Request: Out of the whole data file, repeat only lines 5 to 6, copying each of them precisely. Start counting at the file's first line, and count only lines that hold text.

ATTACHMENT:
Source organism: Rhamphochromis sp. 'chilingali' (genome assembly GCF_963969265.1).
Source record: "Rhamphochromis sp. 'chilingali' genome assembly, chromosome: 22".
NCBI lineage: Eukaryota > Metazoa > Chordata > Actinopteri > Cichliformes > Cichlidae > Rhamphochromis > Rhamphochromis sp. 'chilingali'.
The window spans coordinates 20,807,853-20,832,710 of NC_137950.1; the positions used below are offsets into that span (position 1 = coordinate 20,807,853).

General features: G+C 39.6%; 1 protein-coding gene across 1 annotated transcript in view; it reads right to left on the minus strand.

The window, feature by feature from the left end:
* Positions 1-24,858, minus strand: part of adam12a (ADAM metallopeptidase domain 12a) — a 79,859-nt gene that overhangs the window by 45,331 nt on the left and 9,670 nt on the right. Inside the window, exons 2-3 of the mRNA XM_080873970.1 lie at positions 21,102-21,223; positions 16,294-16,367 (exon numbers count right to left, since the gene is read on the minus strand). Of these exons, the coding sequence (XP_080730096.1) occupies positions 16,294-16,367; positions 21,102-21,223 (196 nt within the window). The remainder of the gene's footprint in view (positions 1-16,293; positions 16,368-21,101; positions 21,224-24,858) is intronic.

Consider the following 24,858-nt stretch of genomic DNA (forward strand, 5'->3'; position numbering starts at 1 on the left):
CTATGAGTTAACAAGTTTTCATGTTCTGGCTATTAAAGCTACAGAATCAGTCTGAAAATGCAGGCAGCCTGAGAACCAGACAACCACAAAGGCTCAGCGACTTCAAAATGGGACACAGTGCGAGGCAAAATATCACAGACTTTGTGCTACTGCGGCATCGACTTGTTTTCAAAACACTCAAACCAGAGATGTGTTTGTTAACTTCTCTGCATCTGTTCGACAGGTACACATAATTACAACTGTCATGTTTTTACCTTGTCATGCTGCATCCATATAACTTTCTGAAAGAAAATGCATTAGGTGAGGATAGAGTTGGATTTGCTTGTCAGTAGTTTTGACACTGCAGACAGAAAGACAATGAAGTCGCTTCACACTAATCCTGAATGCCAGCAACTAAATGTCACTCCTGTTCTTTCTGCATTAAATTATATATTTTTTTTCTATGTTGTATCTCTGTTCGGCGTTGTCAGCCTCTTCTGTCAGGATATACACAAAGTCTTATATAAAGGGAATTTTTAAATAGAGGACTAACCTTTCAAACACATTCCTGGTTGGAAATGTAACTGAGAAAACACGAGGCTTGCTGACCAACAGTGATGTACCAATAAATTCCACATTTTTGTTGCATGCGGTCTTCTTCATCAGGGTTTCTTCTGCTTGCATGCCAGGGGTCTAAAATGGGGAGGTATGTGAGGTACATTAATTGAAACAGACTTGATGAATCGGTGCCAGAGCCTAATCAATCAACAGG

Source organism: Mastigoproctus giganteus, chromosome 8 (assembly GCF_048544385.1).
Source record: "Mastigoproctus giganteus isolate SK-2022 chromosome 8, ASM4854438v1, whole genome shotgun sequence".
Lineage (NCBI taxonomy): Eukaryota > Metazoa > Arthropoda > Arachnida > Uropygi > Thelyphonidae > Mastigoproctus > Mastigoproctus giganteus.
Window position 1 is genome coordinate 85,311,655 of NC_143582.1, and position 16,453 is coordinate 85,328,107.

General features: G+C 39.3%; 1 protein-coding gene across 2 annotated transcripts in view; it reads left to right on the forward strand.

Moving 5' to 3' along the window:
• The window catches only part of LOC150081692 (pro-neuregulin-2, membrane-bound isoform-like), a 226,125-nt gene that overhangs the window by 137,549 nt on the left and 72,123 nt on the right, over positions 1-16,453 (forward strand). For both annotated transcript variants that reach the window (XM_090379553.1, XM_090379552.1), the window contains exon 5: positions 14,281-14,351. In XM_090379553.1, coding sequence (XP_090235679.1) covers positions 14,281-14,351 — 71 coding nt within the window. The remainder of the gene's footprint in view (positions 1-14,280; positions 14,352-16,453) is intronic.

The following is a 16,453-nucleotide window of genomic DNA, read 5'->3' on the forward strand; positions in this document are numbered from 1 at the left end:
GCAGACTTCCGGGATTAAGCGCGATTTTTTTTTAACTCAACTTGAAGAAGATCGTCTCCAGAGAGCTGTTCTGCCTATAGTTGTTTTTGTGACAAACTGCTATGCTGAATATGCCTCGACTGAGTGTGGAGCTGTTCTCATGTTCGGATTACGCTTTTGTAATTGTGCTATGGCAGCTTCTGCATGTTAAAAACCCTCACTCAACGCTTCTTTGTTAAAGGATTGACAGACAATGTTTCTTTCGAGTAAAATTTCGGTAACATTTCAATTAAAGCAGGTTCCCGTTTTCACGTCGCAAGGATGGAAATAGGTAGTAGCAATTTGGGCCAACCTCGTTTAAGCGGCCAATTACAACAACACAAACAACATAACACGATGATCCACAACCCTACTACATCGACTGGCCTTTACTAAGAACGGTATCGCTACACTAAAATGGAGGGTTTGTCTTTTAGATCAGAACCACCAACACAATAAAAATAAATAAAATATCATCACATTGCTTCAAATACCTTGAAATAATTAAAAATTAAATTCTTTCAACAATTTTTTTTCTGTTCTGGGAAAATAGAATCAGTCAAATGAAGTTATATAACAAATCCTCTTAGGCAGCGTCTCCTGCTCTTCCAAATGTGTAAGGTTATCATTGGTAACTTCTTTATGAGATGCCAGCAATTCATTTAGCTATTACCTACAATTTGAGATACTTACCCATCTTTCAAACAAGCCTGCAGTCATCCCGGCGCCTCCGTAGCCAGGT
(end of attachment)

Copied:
General features: G+C 39.6%; 1 protein-coding gene across 1 annotated transcript in view; it reads right to left on the minus strand.

The window, feature by feature from the left end: